The objective of this article is to report on the data collected and analyzed, then evaluate what, if any trends can be understood from the FMS assessment measurements when applied in a pre- and post-application in combination with a set of mobility-based exercises. This analysis seeks to answer the following research questions: Does the alternative movement improvement program model improve worker physiological condition measured by the FMS? Does the movement improvement model impact musculoskeletal injury prevention efforts?
The Worker is an Athlete
A significant percentage of sports and orthopedic injuries are related to overuse syndromes caused by the repetitive nature of a specific joint movement. These injuries are typically similar to those that occur in industrial workplaces because of their repetitive nature (Sevier, 2000). Since the term “workplace athlete” was first identified in 1985, the argument holds that workers should be assessed and treated for injuries like athletes (Rozmaryn, 1996). This concept is relevant in two critical areas; workers should be physically conditioned for the job/tasks they are expected to perform to potentially prevent injury and improve workplace performance (Amtmann, 2016).
Additionally, workplace athlete programs can enhance or sustain worker health and wellness and quality of life. It has been observed that an athlete’s repetitive mechanical movements are precursors to sports-specific injuries due to increased stress on tendons, ligaments, and joints. Similarly, many physical movements performed repetitively on the job site by the worker/laborer often result in the same type of injuries that an athlete will suffer (Viola, 2020).
Working with participating client organizations, pre- and post-assessment data was collected on a variety of types of workers in the following industries: electrical and gas utility, wind turbine operations, food manufacturing, shipyards, mining, construction, oil refining, warehousing, HVAC and plumbing, fire/security alarm installation and maintenance, and customer service call centers. Workers participating in these assessments ranged in age from early twenties to sixty-plus and encompassed a broad spectrum of physical ability from a sedentary lifestyle to physically active. This research project analyzed and aggregated the de-identified data collected from 1,495 participants from 19 different companies across 12 various industries. Informed consent and a waiver for anonymous data release were obtained from each subject before data collection and participation in the program. Authorization was received from participants to review blind assessment scores and aggregate data for research purposes.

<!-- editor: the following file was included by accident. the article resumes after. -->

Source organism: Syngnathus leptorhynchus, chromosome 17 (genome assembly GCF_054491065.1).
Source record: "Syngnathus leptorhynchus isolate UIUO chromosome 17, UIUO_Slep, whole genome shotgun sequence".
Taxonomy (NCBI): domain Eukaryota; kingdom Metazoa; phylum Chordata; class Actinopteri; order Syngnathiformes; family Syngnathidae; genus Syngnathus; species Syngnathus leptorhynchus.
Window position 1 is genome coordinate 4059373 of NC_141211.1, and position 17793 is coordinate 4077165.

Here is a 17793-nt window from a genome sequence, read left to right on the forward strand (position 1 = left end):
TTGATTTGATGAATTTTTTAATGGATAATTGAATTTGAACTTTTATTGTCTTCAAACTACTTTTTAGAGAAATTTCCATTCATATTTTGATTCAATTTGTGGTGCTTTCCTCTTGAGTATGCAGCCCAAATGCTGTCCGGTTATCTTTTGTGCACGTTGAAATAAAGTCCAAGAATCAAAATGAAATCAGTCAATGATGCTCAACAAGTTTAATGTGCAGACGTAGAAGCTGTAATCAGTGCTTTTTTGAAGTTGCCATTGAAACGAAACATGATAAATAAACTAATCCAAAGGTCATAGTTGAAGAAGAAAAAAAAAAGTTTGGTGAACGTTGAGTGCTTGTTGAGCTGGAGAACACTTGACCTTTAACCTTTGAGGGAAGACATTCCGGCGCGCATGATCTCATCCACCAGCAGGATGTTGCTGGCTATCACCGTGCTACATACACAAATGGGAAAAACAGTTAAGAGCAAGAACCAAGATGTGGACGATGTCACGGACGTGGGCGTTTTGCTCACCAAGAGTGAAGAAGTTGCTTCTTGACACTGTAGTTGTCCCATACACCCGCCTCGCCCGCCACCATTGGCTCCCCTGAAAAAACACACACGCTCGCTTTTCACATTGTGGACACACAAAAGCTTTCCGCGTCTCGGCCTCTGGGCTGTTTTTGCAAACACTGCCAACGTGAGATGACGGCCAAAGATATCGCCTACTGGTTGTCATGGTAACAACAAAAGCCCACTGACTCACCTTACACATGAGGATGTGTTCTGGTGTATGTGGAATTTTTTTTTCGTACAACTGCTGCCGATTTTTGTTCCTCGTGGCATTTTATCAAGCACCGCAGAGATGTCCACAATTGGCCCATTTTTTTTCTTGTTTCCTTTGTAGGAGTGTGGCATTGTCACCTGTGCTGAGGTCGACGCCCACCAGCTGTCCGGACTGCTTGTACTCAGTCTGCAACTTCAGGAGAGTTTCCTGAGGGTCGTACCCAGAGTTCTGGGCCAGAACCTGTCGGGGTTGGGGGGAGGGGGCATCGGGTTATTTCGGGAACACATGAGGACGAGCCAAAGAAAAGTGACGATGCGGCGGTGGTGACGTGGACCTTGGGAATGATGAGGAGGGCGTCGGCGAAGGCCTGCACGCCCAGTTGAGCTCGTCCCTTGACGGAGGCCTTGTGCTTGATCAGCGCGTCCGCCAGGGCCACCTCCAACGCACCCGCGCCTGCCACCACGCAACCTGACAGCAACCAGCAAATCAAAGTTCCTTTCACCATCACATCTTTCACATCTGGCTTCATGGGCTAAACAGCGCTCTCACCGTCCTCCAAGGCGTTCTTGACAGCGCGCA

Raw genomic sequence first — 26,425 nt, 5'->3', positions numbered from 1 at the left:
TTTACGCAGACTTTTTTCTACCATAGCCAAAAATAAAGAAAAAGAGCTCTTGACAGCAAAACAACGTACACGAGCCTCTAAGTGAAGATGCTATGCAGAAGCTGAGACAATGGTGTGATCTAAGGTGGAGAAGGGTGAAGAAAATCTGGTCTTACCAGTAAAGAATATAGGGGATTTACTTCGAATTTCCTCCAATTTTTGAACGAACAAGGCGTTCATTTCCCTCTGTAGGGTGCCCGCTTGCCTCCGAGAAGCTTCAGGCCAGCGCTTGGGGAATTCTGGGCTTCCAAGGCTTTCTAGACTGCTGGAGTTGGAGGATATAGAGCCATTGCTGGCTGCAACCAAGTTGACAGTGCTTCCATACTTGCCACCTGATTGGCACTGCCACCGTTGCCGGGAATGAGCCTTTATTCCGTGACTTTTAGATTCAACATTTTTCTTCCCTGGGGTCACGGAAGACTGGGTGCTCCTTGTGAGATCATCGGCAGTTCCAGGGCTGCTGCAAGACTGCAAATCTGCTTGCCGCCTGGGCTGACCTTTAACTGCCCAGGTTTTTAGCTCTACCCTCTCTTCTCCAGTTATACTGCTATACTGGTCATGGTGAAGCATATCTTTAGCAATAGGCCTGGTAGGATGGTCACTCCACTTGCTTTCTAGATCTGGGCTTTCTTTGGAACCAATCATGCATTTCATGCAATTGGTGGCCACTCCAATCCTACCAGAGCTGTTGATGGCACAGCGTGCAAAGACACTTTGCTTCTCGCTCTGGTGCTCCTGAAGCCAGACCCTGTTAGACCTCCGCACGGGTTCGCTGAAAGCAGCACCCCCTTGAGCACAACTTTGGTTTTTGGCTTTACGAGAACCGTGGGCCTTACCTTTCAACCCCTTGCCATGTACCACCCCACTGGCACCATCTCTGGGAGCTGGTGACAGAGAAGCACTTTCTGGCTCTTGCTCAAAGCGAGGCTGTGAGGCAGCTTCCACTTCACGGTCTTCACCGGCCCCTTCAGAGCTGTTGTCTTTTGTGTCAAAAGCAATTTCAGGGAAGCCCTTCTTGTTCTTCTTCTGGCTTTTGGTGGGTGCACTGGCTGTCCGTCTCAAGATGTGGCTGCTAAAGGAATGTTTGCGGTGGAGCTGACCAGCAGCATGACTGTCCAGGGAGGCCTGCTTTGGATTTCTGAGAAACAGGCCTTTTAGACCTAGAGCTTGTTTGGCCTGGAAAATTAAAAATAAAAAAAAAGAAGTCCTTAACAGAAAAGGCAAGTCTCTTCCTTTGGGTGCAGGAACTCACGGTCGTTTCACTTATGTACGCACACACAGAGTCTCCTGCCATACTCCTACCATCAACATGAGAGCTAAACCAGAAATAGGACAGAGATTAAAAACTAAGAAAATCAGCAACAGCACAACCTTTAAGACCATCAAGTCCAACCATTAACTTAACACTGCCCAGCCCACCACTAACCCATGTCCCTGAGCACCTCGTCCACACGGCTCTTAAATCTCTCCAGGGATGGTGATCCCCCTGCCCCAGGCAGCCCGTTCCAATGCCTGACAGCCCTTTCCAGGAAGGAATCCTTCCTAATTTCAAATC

Functional Movement Screen
The FMS analyzes unique movement patterns without consideration of weight or repetition. The central goal of the FMS assessment is to detect deficiencies in biomechanics, and clinicians consider the tool to be more reliable than conventional stretching movements. The FMS includes seven specific movement evaluations, which require an appropriate movement of the body’s kinetic linking system. The kinetic link model, used to analyze motion, depicts the body as a linked system of interdependent segments. Each of the FMS movements detects movement on distinct parts of the body (Cook, Burton, & Hoogenboom, 2006a).
The movements in the assessment are as follows: (1) deep squat, (2) hurdle step, (3) in-line lunge, (4) shoulder mobility, (5) active straight leg raise, (6) trunk stability push up, and (7) rotary stability (Figure 1). The deep squat and hurdle step movement assesses bilateral, symmetrical, functional mobility of the hips, knees, and ankles. In contrast, the in-line lunge assesses hip and ankle mobility and stability, quadriceps flexibility, and knee stability. The shoulder mobility screen considers a bilateral range of motion, combining internal rotation with adduction and external rotation with abduction. The active straight leg raise tests the ability to isolate the lower extremity from the trunk while maintaining the torso’s stability. The trunk stability push-up focuses on stabilizing the spine during upper body movement (Cook, et al., 2006b). FMS allows evaluators to determine baseline primal movement ability to develop improvement plans for individual movement patterns (Bushman, et al., 2016). The screen consists of seven movements that identify vulnerability in joint movements. These primal movement patterns provide an observable presentation of basic locomotor movements. The tests place the participant in extreme bodily positions where weaknesses and imbalances become noticeable if appropriate stability and mobility are not utilized (Cook, et al., 2006a).